H.R. 3935, known as the Securing Growth and Robust Leadership in American Aviation Act, successfully passed the U.S. House of Representatives. This bill serves to reauthorize the Federal Aviation Administration (FAA), ensuring continuity and support for the nation’s aviation sector.

In June, the U.S. House of Representatives Transportation and Infrastructure Committee advanced H.R. 3935,  the Securing Growth and Robust Leadership in American Aviation Act, by a unanimous bipartisan 63-0 vote. The U.S. Senate is considering its version of the legislation.

See below- H.R. 3935 Measures that Impact Airspace Awareness for a summary of sections of the bill that relate to airspace awareness and protection

The bill includes H.R. 3559, also known as the FAA Research and Development Act of 2023, a bipartisan measure formulated by the House Science, Space, and Technology Committee. H.R. 3559 specifically caters to FAA research and development initiatives, aiming to enhance the safety of air travel, elevate the flying experience, and bolster U.S. competitiveness in the aviation industry. This legislation reflects substantial input from Committee Members and external stakeholders, culminating in a comprehensive framework to modernize and enhance American aviation.

The House Science Committee holds authority over the FAA’s research, engineering, and development endeavors, encompassing many areas. These include initiatives to decrease fuel consumption and flight durations, implement improved structural materials for aircraft and airports, and conduct research on the impact of flight on human health.

“Our goal with our bill was to support smart, strategic work to promote innovation and keep America the global leader in aviation,” House Science Committee Chairman Frank Lucas said. “H.R. 3559 is comprehensive legislation that quite literally supports aviation from the ground up, from the durability of our runways to how we monitor traffic over oceans and remote areas. It accelerates the development of advanced materials for aerospace vehicle construction, and supports research into how to more accurately predict weather to reduce delays and increase safety. I’d like to thank my Ranking Member Zoe Lofgren for working with me in good faith to develop the R&D portion of this legislation and, once again, thank Chairman Graves and Ranking Member Larsen for incorporating our work into this package.”

The FAA Reauthorization Act Overview

The FAA Reauthorization Act covers a wide variety of issues related to the safety of the national airspace:

  • directs the FAA to increase air traffic controller hiring targets;
  • establishes a workforce development program to support the education, recruitment, and retention of aviation professionals;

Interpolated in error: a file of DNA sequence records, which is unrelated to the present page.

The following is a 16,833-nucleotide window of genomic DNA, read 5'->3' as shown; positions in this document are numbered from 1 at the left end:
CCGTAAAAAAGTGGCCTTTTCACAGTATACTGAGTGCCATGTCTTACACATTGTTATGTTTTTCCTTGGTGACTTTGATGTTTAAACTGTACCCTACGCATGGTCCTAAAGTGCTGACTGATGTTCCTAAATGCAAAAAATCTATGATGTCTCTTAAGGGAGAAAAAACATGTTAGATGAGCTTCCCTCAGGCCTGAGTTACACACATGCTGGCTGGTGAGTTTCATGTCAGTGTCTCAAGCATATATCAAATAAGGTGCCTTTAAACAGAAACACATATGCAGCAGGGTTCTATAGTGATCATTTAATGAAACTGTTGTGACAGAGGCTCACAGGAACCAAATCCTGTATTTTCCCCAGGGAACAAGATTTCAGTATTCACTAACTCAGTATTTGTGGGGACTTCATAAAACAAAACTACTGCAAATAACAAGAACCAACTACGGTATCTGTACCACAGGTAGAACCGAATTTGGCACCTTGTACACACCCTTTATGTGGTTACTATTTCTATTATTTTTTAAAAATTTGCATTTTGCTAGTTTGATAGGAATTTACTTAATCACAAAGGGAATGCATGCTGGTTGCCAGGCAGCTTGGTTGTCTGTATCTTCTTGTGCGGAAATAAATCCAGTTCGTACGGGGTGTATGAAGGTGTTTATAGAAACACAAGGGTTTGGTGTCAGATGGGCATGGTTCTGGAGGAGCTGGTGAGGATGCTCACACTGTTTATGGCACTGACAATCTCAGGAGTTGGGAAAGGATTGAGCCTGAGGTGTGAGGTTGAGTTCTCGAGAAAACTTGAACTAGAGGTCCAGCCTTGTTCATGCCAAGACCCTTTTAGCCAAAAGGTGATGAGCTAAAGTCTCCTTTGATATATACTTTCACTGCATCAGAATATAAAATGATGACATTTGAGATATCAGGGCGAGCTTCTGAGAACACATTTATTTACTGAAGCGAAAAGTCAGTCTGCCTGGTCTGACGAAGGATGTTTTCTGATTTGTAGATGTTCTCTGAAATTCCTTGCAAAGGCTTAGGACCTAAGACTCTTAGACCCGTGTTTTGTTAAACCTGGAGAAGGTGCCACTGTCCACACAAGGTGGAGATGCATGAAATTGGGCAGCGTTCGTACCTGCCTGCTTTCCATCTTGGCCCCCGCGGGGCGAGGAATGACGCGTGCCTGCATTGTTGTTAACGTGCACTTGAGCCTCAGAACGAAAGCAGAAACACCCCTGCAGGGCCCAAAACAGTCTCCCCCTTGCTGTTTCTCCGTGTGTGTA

• establishes an FAA Ombudsman to coordinate the response to submissions of inquiries or objections relating to issues such as aircraft certifications and registrations, pilot certificates, and operational approvals, waivers, or exemptions;
  • raises the commercial airline pilot retirement age to 67 (currently 65);
  • prohibits aircraft dispatchers from working remotely, with limited exceptions for emergencies;
  • requires the Department of Transportation (DOT) to establish standards to ensure the aircraft boarding and deplaning process is accessible for individuals with disabilities, including for individuals who use wheelchairs;
  • requires DOT to establish a policy directing certain air carriers to seat a young child next to an accompanying adult if adjacent seats are available without charging an additional fee;
  • prohibits the FAA from requiring mask-wearing or COVID-19 vaccines for passengers, air carrier employees, or FAA employees;
  • requires the FAA to issue rules to update the requirements for testing and operating unmanned aircraft (i.e., drones), including for drones operating beyond the visual line of sight; and
  • requires the FAA to issue rules for certifying pilots for powered-lift aircraft (i.e., capable of vertical takeoff and landing) and operational rules for powered-lift aircraft.

H.R. 3935 – Measures that Impact Airspace Awareness

The House version of the FAA Reauthorization Act includes measures that may directly or indirectly impact airspace awareness and protection (Counter-UAS) operations. Airspace awareness refers to real-time visibility of all aspects of the airspace in and around protected areas. It logically includes awareness of both manned and unmanned aircraft traffic. A comprehensive understanding of the airspace is crucial for making informed decisions during all phases of a Counter-UAS mission.

Examples of proposed measures that impact airspace awareness and protection include:

SECTION 222– Government Accountability Office (GAO) Report on ADS-B Technology

The Comptroller General of the United States shall conduct a study on automatic dependent surveillance-broadcast equipage and usage rates across the active general aviation fleet in the United States.

SECTION 226– Alternative ADS-B Technologies For Use In Certain Small Aircraft

Not later than 3 years after the date of enactment of this Act, the Administrator of the Federal Aviation Administration shall publish an approved list of effective alternatives to automatic dependent surveillance-broadcast equipment for covered aircraft operating outside of Mode C veil airspace so that such aircraft may voluntarily broadcast positioning to other aircraft.

SECTION 534– Safety Data Analysis for Aircraft Without Transponders

Not later than 90 days after the date of enactment of this Act, the Administrator of the Federal Aviation Administration, in coordination with the Chairman of the National Transportation Safety Board, shall collect and analyze data relating to accidents and incidents involving covered exempt aircraft that occurred within 30 nautical miles of an airport.